Cases reported "Bradycardia"

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1/163. bradycardia during citalopram treatment: a case report.

    The authors report the case of a 47-year-old depressive woman treated with citalopram 20 mg day-1 for 3 months who presented a marked sinus bradycardia (34 beats/min) 11 days after the citalopram dose was increased to 40 mg day-1. The bradycardia was clinically asymptomatic and disappeared within 24 h after citalopram was stopped. citalopram blood levels were in the usual therapeutic range.
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2/163. Pseudo second degree atrioventricular block with bradycardia. Successful treatment with quinidine.

    Pseudo second degree atrioventricular block resulting from blocked His premature beats was successfully treated with quinidine. The diagnosis was proved by His bundle electrogam which showed both blocked and conducted His premature beats. The blocked His prematures produced second degree atrioventricular block by making the atrioventricular junction refractory. quinidine abolished both conducted and blocked His extrasystoles. There has been no recurrence of arrhythmia during a one-year follow-up.
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3/163. Ictal bradycardia in a patient with a hypothalamic hamartoma: a stereo-EEG study.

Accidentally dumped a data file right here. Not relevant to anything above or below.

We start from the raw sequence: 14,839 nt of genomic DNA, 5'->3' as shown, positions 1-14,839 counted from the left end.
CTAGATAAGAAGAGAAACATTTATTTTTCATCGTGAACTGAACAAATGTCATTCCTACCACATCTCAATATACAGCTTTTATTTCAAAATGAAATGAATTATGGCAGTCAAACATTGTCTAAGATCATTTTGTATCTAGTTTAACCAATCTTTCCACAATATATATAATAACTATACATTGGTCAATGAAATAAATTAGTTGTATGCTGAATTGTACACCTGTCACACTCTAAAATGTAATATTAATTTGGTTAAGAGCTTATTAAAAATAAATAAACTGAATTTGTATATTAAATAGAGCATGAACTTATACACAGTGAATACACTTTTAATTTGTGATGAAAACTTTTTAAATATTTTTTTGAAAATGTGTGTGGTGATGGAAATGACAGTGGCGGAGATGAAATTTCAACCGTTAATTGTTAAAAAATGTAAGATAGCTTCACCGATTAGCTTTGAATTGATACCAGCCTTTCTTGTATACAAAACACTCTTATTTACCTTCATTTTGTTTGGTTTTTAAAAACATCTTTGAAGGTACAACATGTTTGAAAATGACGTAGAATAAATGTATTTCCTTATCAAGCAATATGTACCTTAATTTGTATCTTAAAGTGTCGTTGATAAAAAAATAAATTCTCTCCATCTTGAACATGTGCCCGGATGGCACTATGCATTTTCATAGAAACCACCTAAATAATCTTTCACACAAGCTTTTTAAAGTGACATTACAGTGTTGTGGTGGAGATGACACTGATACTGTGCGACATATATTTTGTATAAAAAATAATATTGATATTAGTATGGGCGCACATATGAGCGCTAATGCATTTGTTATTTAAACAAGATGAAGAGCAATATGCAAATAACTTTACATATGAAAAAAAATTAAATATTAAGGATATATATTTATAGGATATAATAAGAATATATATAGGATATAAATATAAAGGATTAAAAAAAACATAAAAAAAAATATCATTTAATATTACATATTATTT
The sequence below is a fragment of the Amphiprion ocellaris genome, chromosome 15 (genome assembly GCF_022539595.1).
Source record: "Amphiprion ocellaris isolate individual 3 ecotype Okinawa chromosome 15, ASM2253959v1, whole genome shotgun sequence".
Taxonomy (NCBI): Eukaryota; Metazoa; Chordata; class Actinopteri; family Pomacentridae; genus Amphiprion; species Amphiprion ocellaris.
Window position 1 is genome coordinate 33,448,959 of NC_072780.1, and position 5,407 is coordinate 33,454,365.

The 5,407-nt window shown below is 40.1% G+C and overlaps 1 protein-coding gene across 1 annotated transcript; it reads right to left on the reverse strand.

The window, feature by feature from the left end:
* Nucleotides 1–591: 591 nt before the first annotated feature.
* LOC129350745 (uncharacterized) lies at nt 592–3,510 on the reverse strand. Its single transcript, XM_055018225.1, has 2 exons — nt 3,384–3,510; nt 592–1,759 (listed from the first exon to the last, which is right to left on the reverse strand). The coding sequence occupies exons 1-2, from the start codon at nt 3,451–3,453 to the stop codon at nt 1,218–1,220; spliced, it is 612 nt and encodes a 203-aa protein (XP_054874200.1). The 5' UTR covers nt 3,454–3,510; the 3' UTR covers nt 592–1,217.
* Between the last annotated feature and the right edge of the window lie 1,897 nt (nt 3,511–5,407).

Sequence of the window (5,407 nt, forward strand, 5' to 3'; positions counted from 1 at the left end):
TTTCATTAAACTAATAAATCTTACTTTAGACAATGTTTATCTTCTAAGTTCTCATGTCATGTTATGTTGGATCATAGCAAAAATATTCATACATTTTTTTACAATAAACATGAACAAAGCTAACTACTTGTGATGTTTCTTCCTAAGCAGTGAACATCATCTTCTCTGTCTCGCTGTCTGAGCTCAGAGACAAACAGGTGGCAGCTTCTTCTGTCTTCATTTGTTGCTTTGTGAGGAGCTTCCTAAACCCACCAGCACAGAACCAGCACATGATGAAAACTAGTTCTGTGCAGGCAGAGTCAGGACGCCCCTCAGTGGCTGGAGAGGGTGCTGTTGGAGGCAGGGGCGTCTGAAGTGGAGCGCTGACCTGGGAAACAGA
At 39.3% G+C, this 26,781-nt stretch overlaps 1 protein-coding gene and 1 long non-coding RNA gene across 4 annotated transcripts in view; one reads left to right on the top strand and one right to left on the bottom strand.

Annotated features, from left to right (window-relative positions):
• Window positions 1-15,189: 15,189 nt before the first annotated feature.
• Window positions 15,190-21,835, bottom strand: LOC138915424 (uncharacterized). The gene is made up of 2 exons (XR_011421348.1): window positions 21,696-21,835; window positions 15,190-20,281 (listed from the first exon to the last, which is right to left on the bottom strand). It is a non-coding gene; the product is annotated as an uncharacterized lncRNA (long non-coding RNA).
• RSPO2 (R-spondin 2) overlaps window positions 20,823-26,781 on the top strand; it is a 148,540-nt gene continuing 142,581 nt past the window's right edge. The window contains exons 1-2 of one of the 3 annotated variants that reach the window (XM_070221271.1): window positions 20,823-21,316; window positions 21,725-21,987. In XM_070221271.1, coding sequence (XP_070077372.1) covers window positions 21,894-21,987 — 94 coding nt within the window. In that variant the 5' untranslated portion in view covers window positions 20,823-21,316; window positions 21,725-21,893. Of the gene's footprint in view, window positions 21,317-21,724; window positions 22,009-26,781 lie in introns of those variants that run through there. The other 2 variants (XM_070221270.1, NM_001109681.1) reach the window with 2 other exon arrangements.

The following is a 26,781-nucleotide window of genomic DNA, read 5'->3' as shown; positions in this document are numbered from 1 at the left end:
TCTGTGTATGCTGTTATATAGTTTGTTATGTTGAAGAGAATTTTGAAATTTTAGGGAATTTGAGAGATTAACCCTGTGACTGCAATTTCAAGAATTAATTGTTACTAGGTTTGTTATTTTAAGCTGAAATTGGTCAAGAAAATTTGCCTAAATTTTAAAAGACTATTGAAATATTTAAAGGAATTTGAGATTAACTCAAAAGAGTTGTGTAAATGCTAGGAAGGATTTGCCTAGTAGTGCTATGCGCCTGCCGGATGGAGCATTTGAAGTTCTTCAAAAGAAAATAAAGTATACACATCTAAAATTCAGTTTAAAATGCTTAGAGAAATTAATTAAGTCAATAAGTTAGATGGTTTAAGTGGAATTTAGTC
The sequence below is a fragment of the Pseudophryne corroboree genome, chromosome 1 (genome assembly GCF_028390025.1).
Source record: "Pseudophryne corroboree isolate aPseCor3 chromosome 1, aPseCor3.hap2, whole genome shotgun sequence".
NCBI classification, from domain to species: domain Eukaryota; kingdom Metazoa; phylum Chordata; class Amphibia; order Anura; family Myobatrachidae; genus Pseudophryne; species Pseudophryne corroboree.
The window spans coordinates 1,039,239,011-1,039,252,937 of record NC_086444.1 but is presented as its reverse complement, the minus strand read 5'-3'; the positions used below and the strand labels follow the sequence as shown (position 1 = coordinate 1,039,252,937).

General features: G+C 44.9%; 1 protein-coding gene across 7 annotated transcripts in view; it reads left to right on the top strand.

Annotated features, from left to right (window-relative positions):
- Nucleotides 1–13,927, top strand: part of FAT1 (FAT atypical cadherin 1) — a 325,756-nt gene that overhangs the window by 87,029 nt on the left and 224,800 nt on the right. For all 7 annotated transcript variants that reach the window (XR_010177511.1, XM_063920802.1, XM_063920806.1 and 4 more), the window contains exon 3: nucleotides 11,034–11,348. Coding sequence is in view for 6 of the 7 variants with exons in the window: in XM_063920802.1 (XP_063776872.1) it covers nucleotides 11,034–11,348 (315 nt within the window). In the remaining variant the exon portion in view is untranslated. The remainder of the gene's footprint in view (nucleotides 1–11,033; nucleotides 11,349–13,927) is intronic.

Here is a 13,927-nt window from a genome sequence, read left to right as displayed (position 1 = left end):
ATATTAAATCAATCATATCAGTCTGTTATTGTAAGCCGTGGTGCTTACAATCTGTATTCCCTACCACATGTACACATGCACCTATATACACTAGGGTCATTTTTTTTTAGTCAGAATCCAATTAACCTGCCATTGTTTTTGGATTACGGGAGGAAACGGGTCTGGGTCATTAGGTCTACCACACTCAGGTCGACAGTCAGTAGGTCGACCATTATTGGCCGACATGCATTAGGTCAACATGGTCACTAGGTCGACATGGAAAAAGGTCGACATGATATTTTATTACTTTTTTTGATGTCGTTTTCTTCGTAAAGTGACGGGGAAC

Little is known about bradycardia and cardiac asystole which occur during partial epileptic seizures, especially whether they relate to ictal involvement of well-defined cortical areas. Several reports based on simultaneous electrocardiographic and intracranial depth electroencephalographic monitoring have shown that either the fronto-orbital cortex or the amygdalohippocampal complex could be responsible for such cardiac variations. We performed stereo-EEG recordings in a patient with refractory localization-related epilepsy associated with a hypothalamic hamartoma. We found that other cortical areas, such as the frontocentral region and the temporal neocortex, can contribute to the genesis of ictal bradyarrhythmia. Second, the lesion per se, although located within the hypothalamus, is not involved with this phenomenon.
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keywords = complex
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4/163. Familial association of congenital left heart abnormalities and sustained fetal arrhythmia.

    hypoplastic left heart syndrome (HLHS) is the most common cause of death from heart disease in the first week of life. There are reports about familial concordance by presumed morphogenetic mechanisms of abnormal embryonic blood flow with phenotypes of varying severity. The risk of having a child with a left heart lesion after a previously affected child may be as high as 5% to 12%. We present case reports from four families in which sustained fetal arrhythmia (three ectopic atrial tachycardias and one severe bradycardia due to excessive ectopic atrial beats) was demonstrated. Within these four families a close relative of the mother (a previous child, a brother, or a nephew) had severe left heart abnormality (three with HLHS and one with severe aortic valve stenosis). The association of sustained fetal arrhythmia of ectopic atrial origin and severe left heart abnormalities could be expected to occur by chance in a very low percentage of cases. We conclude that sustained fetal atrial ectopic arrhythmia is a congenital abnormality and should be considered as a risk factor for inherited congenital heart abnormalities.